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. Last Updated: 07/27/2016

Belarus Sees Russia as Source of Investment

MINSK, Belarus -- Cash-strapped Belarus, languishing under political and financial isolation from the West, will turn to Russia's markets to secure vital funding, Belarussian Finance Minister Nikolai Korbut said Tuesday.

"We plan, in the first instance, to develop a system of borrowing through Russian market instruments," Korbut said in an interview.

"To begin with, this will be the issuing of short-term treasury bills and dollar-denominated promissory notes."

Western investors have largely shunned Belarus, worried about its authoritarian system and lack of economic reform.

The International Monetary Fund froze lending in 1996, and the country has since come under fire for preserving a Soviet-style command economy. The IMF resumed relations this year, but has warned Belarus about the cost of dragging its heels on reform, making the prospects of renewed funding remote.

Korbut said Belarus would turn to Russia, its giant eastern neighbor, with which President Alexander Lukashenko would like to form closer ties, including developing a currency union.

He said Western investment was unlikely on any major scale and the chances of Belarus going to European markets are slim, given the lack of support from the IMF and problems with credit ratings.

Belarus's first issue of treasury bills to Russian banks, a small-scale exercise worth $15 million, was well-received and snapped up within days, he said.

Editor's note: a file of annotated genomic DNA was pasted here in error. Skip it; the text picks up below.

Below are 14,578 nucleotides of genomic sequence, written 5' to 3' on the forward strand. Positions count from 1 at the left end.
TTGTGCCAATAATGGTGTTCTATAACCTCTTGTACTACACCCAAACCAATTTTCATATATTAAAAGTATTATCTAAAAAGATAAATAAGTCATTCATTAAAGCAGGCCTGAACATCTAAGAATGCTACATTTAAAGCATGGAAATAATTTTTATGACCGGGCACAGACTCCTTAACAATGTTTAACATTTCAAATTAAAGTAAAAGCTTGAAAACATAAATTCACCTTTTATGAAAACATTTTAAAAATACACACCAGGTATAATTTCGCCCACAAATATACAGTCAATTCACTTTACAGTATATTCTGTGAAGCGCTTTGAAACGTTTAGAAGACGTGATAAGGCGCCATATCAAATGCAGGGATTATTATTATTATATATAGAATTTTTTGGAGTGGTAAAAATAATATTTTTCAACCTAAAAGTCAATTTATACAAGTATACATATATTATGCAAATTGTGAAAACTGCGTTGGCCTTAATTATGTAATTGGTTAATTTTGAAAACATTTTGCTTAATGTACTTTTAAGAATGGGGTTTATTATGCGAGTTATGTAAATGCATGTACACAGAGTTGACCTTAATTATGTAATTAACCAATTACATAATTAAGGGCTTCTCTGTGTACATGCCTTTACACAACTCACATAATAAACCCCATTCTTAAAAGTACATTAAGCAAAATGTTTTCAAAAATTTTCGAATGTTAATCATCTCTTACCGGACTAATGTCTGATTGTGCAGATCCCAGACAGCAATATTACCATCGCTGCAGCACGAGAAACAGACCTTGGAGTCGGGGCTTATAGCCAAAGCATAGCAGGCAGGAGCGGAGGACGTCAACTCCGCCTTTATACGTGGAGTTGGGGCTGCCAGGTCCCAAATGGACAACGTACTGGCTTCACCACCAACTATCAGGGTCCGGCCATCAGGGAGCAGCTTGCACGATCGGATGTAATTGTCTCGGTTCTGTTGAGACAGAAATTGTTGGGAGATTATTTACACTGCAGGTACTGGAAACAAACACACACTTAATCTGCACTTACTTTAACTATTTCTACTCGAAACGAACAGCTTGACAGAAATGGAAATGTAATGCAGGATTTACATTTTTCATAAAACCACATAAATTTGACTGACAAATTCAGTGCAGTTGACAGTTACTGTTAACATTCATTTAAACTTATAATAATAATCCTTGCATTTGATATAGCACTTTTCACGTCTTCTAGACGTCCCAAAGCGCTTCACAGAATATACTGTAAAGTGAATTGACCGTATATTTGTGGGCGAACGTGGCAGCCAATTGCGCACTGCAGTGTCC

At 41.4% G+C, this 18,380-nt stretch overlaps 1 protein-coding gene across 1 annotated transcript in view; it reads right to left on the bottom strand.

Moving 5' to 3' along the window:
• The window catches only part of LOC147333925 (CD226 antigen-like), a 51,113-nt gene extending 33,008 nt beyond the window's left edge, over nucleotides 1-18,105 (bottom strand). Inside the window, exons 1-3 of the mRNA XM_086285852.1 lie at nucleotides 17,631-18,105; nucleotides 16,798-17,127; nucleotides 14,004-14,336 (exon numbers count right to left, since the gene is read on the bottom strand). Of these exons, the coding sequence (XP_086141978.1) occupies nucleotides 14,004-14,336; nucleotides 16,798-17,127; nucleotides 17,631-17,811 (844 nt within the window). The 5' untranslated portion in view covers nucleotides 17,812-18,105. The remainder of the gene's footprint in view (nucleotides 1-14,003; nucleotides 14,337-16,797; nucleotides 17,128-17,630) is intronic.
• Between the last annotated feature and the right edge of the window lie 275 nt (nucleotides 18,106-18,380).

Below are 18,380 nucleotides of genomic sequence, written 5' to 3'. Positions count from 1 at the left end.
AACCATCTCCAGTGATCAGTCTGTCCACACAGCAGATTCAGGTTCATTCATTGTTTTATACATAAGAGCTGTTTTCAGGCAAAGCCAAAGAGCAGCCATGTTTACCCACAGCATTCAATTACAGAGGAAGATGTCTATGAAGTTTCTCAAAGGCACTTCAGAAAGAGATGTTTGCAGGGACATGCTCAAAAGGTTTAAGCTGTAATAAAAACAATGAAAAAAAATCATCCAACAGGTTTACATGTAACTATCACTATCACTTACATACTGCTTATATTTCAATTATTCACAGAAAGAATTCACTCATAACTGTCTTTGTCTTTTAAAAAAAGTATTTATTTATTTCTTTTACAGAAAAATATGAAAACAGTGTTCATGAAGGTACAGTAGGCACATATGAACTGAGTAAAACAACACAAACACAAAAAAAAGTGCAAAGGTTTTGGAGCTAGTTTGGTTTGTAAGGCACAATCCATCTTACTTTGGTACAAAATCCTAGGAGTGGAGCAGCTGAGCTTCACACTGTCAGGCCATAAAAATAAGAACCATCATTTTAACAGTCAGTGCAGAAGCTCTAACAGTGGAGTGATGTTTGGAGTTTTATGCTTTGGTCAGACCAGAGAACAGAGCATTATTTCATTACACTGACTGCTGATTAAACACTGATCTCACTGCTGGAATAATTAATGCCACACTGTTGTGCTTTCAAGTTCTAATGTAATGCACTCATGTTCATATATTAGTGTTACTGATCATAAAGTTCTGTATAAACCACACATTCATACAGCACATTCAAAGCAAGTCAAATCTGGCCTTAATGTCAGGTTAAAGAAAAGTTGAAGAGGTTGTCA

Markets also embraced a similar promissory note issue for Russian gas debts this year.

Korbut declined to give details on issue plans for 2002 but suggested they would not be less than those carried out in 2001. He said Belarus's main obstacle was building market confidence. "This is very painstaking work. For us, the main thing is that we are trusted," he said.

Government officials believe Belarus's low level of foreign debt and its success in talks on restructuring debts with Germany should help rekindle investors' trust. "Foreign debt continues to fall and at present totals $741 million, compared with $838.3 million at the start of the year. We see it falling considerably in 2002," Korbut said.

Official figures show Belarus's economy is staging a recovery, helped by improving conditions in Russia and Ukraine. The Belarussian Central Bank on Tuesday announced a cut in its main refinancing rate to 48 percent from 50 percent, effective Sept. 21.

However, the IMF has warned that structural reform is needed to sustain any pickup.

Independent economists question government figures.

Officially, Minsk has pledged to tread the reform path, although Western economists are skeptical that Lukashenko -- voted back in part for his promises to maintain state subsidies, salaries, employment and pensions -- will make the changes needed.

Korbut said relations with the IMF were improving and -- noting that Belarus's budget deficit was a low 1.7 percent of gross domestic product -- said the government hoped for a deal in 2002 on a standby credit.

"The IMF mission is at last listening to our arguments."